If “hot” was the overused word to describe the U.S. housing market in 2021, then “lukewarm” to “freezing” might be a better description of how the market performed this year.
The pandemic housing market boom, which saw home prices rise by 40% in two years, began to slow down in the second half of the year as mortgage rates doubled from the start of the year.
Rising mortgage rates contributed to the growing mismatch in expectations between buyers and sellers as the Federal Reserve attempted to tamp down decades-high inflation with rate hikes throughout the year. Homes sat on the market for months as sellers continued to price them at prices that buyers couldn’t afford. Contracts were terminated, asking prices were reduced, and inventory levels were reduced.
Mortgage rates have been steadily falling in the last four weeks after crossing 7% in October, which may provide some relief to buyers but may not be enough to offset still-high asking prices.
So, what will the housing market look like in 2023? We asked six experts for their forecasts.
Mortgage rates and the Federal Reserve
The Federal Reserve raised its key short-term interest rate by half a percentage point on Wednesday, a smaller increase than the previous four, as inflation eased.
In addition, the Fed predicted that the economy would face slower growth, higher unemployment, and higher inflation in 2023.
According to Mike Fratantoni, chief economist for the Mortgage Bankers Association, weaker growth typically leads to lower long-term interest rates, including mortgage rates.
“The recent drop in mortgage rates has certainly been welcomed by the housing market,” he said. “This decline reflects market expectations that short-term interest rates are nearing their peak, as well as growing evidence that the United States will enter a recession next year.”
Mortgage Financing Innovations
According to Janneke Ratcliffe, vice president of the Urban Institute’s Housing Finance Policy Center, housing finance has reached a tipping point.
She anticipates an increase in innovation, with lenders, startups, advocates, researchers, and policymakers actively pushing the boundaries of what is possible in mortgage finance.
“We’re seeing pilots and new programmes in credit scoring, artificial intelligence, climate adaptation, manufactured housing, and other areas,” she says. “Not only does the industry recognise the issues of inequality, but many players are actively expressing their commitments to closing the racial homeownership gap.”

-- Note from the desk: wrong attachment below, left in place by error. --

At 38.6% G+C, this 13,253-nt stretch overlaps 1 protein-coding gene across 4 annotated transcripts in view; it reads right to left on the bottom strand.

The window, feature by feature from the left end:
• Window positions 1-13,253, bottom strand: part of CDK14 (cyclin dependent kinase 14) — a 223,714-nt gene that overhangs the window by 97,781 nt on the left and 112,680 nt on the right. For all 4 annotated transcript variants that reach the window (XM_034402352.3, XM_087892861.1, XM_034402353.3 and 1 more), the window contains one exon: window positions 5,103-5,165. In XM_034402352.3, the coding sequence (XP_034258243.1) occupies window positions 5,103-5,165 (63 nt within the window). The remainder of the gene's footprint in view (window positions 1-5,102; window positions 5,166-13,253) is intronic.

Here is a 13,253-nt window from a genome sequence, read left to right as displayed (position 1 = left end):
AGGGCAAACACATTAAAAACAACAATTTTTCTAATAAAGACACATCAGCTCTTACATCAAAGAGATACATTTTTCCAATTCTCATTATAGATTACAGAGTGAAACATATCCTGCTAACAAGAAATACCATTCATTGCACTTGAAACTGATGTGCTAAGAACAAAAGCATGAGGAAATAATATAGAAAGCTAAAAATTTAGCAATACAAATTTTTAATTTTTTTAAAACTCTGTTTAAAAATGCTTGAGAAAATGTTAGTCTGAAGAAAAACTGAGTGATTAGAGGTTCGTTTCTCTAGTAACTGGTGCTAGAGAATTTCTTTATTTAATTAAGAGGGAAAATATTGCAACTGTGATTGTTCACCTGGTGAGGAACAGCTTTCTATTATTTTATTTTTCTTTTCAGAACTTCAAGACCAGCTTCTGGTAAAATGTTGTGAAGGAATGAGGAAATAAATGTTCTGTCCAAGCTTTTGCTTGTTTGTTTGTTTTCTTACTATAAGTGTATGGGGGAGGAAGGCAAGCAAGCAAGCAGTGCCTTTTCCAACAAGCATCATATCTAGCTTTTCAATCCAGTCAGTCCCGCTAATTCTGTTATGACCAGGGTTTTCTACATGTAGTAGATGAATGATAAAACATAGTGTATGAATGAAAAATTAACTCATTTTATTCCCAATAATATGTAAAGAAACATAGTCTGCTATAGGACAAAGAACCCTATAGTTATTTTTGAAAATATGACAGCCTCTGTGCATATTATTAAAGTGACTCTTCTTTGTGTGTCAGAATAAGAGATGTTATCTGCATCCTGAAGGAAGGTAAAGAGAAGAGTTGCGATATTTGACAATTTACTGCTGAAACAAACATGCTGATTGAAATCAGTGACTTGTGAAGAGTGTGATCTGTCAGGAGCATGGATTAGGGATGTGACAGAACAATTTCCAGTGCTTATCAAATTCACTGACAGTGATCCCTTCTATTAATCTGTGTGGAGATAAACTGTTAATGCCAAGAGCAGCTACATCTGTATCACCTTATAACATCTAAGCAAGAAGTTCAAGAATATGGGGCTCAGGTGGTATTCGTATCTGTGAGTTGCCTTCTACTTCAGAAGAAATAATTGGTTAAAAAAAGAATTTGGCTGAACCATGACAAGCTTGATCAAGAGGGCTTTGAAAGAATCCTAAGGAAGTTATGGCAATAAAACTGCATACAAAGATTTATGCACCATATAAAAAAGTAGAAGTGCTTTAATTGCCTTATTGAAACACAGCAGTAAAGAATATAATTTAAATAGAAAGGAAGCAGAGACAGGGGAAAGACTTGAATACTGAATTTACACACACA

Ratcliffe also anticipates that the use of adjustable-rate mortgages will increase, with 12% of total applications in November, up from 3.3% in November 2021.
“Would-be homebuyers should not be afraid of this financial tool,” she says. “Their use has always been common, and regulatory reforms implemented following the Great Recession have significantly reduced their risk.”
There is no ‘foreclosure tsunami.’
According to Odeta Kushi, deputy chief economist for First American Financial Corporation, foreclosure is the result of two simultaneous triggers: a lack of ability to pay, which results in delinquency, and a lack of equity in a home.
A homeowner with enough equity has the option of selling the home or using that equity to weather a temporary financial setback. The inverse, a lack of equity in the home in the absence of a financial setback that leads to delinquency, will not result in a foreclosure.
Homeowners today have very high levels of tappable home equity, which provides a cushion to withstand potential price declines while also preventing housing distress from becoming a foreclosure, according to Kushi.
“In fact, given their equity buffers, involuntary sales are much more likely than foreclosures if distressed homeowners are required to resolve delinquency,” she says. “While we can expect the number of foreclosures to rise as the labour market slows and house prices fall from their peak, the result will most likely be a trickle of foreclosures.”
Housing inventory will remain limited.
According to real estate appraiser Jonathan Miller, who prepares the monthly Douglas Elliman Real Estate report for New York City, the chronic lack of listing inventory has been the key driver of price gains during the pandemic-era housing boom, and it will be the key underpinning of prices in 2023.
“In previous housing downturns, listing inventory was piled to the sky,” Miller says. “Consumers are wedded to the low rates they refinanced into or purchased homes at during the boom; excess supply is not the story for 2023 because price declines should be kept to a minimum even with modest listing inventory growth.”